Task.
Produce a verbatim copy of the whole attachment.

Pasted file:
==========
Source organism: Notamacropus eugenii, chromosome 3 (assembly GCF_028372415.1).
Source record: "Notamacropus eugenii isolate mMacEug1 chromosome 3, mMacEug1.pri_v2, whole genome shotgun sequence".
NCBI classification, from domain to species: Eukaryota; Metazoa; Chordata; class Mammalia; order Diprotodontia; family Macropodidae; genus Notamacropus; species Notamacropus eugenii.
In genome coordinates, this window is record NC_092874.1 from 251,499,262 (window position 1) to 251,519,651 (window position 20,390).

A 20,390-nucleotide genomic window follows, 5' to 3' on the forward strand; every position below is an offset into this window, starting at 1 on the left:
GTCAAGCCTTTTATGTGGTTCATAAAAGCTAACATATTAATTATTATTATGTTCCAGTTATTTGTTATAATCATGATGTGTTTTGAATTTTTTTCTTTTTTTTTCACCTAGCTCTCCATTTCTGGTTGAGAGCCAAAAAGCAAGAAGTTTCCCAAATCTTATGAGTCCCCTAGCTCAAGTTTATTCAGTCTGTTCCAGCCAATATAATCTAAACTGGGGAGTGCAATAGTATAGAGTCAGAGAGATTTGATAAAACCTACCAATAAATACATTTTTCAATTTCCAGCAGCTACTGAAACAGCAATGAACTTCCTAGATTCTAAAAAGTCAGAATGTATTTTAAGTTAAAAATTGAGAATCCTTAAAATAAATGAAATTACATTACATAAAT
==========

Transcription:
Source organism: Notamacropus eugenii, chromosome 3 (assembly GCF_028372415.1).
Source record: "Notamacropus eugenii isolate mMacEug1 chromosome 3, mMacEug1.pri_v2, whole genome shotgun sequence".
NCBI classification, from domain to species: Eukaryota; Metazoa; Chordata; class Mammalia; order Diprotodontia; family Macropodidae; genus Notamacropus; species Notamacropus eugenii.
In genome coordinates, this window is record NC_092874.1 from 251,499,262 (window position 1) to 251,519,651 (window position 20,390).

A 20,390-nucleotide genomic window follows, 5' to 3' on the forward strand; every position below is an offset into this window, starting at 1 on the left:
GTCAAGCCTTTTATGTGGTTCATAAAAGCTAACATATTAATTATTATTATGTTCCAGTTATTTGTTATAATCATGATGTGTTTTGAATTTTTTTCTTTTTTTTTCACCTAGCTCTCCATTTCTGGTTGAGAGCCAAAAAGCAAGAAGTTTCCCAAATCTTATGAGTCCCCTAGCTCAAGTTTATTCAGTCTGTTCCAGCCAATATAATCTAAACTGGGGAGTGCAATAGTATAGAGTCAGAGAGATTTGATAAAACCTACCAATAAATACATTTTTCAATTTCCAGCAGCTACTGAAACAGCAATGAACTTCCTAGATTCTAAAAAGTCAGAATGTATTTTAAGTTAAAAATTGAGAATCCTTAAAATAAATGAAATTACATTACATAAAT